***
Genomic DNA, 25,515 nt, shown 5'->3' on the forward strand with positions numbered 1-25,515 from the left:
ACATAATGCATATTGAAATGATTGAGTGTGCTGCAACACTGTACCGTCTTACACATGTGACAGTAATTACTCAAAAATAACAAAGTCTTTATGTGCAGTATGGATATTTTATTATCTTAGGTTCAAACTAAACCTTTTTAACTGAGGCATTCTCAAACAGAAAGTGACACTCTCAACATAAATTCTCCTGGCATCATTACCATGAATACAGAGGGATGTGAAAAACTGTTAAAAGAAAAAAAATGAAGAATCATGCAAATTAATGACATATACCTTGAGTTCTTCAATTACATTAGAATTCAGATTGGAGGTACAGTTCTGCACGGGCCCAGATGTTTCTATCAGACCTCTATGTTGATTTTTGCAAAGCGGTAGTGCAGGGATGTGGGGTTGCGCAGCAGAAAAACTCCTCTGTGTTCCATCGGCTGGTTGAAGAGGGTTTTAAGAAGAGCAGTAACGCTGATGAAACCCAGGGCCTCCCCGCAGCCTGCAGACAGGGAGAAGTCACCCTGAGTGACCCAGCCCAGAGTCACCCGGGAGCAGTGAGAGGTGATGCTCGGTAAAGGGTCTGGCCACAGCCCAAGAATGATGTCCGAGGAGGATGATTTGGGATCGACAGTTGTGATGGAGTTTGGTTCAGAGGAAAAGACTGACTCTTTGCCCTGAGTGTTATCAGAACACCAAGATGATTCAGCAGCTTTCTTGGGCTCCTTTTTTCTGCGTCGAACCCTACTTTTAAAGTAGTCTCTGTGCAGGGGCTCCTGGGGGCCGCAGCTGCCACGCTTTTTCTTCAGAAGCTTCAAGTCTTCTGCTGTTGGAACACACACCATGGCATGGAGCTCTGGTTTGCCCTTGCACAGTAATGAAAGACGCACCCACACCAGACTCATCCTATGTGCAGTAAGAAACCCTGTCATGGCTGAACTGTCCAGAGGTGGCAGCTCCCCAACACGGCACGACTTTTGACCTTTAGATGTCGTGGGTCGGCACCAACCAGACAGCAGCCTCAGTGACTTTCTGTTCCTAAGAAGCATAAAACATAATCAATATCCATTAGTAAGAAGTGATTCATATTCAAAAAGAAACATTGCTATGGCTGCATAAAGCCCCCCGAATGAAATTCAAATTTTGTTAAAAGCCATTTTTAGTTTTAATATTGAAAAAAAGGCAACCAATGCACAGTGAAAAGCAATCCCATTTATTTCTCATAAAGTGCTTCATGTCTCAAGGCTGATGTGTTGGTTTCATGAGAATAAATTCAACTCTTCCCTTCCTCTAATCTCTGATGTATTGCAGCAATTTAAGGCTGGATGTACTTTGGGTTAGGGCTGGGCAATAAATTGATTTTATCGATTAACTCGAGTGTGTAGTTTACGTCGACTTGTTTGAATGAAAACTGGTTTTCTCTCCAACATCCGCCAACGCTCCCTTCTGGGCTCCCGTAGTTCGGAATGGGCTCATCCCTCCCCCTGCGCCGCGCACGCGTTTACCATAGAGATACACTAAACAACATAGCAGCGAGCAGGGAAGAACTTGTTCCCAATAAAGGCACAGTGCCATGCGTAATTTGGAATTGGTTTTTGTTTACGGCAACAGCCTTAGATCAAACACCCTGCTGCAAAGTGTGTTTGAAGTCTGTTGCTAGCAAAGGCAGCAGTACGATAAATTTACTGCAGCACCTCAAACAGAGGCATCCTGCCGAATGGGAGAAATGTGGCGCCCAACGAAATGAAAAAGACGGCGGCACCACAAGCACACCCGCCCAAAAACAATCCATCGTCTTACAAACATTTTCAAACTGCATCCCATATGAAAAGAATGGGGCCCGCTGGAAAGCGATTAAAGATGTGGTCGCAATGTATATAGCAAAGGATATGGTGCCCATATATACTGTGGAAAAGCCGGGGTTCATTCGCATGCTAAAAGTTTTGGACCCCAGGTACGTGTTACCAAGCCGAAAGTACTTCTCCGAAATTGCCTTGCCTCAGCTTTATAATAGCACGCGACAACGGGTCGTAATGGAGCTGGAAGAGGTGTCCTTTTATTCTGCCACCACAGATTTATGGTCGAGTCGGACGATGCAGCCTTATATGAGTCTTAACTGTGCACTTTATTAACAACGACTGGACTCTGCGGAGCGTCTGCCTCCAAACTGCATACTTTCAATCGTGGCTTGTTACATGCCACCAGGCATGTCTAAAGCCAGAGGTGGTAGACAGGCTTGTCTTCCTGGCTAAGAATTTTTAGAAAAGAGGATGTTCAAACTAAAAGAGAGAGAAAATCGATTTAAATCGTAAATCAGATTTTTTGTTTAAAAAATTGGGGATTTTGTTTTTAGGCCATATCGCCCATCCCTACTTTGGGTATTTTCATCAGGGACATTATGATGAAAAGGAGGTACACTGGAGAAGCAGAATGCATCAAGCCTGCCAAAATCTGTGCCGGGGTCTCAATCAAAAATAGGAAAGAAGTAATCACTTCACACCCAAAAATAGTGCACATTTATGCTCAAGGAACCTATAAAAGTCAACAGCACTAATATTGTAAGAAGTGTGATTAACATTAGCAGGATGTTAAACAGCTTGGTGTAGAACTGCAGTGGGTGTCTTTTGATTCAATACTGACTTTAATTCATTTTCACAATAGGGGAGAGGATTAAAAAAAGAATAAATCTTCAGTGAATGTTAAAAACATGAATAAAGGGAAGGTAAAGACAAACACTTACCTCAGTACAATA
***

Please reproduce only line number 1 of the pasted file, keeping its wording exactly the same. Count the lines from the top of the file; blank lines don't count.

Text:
Genomic DNA, 25,515 nt, shown 5'->3' on the forward strand with positions numbered 1-25,515 from the left: